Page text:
Adjunct Professor Ian Copland

Adjunct Professor Ian Copland
 

Biography

Ian was born in Perth and educated at the University of Western Australia and Balliol College, Oxford. He researches on modern India and Pakistan, Indian religious history and comparative colonialism.

His earlier work focussed on the politics of the Indian princely states and their relations with the British Raj; more recently he has investigated Hindu-Muslim communal relations in the princely and colonial contexts and the role of religion in facilitating and complicating the business of governance.

Between 2001 and 2010 he edited the journal South Asia. He is a foundation member of the South Asian Studies Association, and a fellow of the Australian Academy of the Humanities.

Research

Ian is currently researching the policies and practices of India’s Congress Party during the first three decades of Independence

Publications

Major Publications

  • The British Raj and the Indian Princes: Paramountcy in Western India, 1857-1930 (Bombay: Orient Longman, 1982)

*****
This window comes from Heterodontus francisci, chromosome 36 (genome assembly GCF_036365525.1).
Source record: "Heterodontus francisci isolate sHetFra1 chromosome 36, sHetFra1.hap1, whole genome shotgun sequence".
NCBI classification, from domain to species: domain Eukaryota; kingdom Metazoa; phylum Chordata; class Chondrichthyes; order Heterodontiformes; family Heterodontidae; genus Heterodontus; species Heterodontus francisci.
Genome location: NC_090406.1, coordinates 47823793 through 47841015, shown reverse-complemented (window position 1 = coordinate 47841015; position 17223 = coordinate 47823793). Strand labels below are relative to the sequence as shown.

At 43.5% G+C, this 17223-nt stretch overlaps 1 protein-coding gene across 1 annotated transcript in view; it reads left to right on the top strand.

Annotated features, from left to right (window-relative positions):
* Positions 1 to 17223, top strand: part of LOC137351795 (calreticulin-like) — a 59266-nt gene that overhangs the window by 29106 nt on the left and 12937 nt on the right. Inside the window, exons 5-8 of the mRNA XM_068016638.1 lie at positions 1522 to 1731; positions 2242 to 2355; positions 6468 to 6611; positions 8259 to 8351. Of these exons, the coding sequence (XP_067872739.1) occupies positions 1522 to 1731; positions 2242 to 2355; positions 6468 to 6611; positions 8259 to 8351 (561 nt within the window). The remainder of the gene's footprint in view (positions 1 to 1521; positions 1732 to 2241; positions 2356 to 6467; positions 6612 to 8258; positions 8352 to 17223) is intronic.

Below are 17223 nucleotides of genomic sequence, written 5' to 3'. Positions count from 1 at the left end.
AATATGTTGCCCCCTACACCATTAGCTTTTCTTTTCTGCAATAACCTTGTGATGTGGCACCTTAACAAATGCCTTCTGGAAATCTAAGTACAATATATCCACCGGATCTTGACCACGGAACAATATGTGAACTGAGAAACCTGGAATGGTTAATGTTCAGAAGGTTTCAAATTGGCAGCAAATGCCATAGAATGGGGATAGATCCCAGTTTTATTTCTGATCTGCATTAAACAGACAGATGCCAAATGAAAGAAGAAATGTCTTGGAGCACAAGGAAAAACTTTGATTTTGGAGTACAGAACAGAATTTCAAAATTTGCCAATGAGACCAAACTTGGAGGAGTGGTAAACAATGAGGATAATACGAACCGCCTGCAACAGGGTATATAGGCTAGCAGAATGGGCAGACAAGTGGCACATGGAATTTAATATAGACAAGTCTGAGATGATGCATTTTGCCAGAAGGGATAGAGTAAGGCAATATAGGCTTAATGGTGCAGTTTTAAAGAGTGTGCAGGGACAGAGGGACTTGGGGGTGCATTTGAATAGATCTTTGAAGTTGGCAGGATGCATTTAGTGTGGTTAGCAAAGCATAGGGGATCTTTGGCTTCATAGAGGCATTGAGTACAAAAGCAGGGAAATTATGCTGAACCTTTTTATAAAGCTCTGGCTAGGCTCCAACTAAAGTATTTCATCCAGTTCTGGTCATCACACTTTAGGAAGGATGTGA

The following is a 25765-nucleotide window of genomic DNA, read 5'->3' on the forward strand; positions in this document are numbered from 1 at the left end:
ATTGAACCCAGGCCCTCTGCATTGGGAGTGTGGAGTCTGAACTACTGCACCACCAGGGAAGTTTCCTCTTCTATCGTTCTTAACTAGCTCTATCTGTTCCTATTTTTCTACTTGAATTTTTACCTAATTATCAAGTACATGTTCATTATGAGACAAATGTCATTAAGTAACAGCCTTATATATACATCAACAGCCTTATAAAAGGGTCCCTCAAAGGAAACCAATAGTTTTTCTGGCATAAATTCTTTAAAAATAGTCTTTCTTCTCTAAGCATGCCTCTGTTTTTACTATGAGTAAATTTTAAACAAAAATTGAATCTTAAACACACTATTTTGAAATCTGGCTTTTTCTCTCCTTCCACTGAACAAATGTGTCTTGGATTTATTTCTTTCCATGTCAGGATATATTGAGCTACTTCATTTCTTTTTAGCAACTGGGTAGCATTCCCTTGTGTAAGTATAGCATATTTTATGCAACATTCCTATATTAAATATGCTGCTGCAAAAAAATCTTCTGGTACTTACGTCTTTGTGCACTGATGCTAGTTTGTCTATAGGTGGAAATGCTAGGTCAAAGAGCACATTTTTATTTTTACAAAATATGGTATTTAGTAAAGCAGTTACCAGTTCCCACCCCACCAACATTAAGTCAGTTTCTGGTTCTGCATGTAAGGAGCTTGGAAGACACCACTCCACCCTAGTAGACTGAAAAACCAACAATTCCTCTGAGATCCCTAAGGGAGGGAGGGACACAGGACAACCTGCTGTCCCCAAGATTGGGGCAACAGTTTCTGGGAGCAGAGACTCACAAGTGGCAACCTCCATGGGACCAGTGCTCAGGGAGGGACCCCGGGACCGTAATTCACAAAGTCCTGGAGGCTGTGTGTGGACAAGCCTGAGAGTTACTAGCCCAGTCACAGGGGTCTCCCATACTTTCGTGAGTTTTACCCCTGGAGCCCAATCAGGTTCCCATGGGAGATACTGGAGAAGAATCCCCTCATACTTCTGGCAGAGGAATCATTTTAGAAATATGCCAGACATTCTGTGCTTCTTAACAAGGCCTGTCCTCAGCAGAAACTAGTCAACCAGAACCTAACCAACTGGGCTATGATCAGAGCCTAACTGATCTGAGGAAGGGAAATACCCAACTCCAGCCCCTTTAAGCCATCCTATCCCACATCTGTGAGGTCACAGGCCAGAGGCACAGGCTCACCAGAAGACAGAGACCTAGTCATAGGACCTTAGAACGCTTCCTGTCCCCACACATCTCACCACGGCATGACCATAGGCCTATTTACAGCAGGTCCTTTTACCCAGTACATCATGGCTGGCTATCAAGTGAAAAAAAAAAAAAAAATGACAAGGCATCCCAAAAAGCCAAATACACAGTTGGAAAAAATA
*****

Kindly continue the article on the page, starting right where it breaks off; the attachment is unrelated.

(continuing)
• The Princes of India in the Endgame of Empire, 1917-1947 (Cambridge/New York: Cambridge University Press, 1997)
  • State, Community and Neighbourhood in Princely North India, c. 1900-1950(Basingstoke/New York: Palgrave Macmillan, 2005)
  • (With Ian Mabbett, Asim Roy, Kate Brittlebank and Adam Bowles)
    A History of State and Religion in India (Abingdon/New York: Routledge, 2012)

Recent Book Chapters

  • The Imprint of the Past: Reflections on Regime Change with particular Reference to “Middle India”, c.1947-50’, in From the Colonial to the Postcolonial: India and Pakistan in Transition (New Delhi: Oxford University Press, 2007), pp.287-306
  • ‘From Communitas to Communalism: Evolving Muslim Loyalties in Princely North India’, in Colonialism, Modernity and Reform Movements in South Asia (New Delhi: Oxford University Press, 2008), pp.23-50

Recent Refereed Journal Articles

  • ‘The Master and the Maharajas: The Sikh Princes and the East Punjab Massacres of 1947’, in Modern Asian Studies, Vol. 36, No. 3 (2002), pp. 657-704
  • ‘Christianity as an Arm of Empire: the Ambiguous case of India under the Company, c.1813-1858’, in The Historical Journal, Vol.49, No.4 (2006), pp.1025-54
  • ‘The Limits of Hegemony: Elite Reponses to Nineteenth-Century Imperial and Missionary Acculturation Strategies in India’, in Comparative Studies in Society and History, Vol.49, No.2 (2007), pp.637-65
  • ‘What’s in a Name? India’s Tryst with Secularism’, in Commonwealth and Comparative Politics, Vol.48, no.2 (2010), pp.123-47
  • ‘The Production and Containment of Communal Violence: Scenarios from Modern India’, in South Asia, new series, Vol.33, no.1 (2010), pp.122-50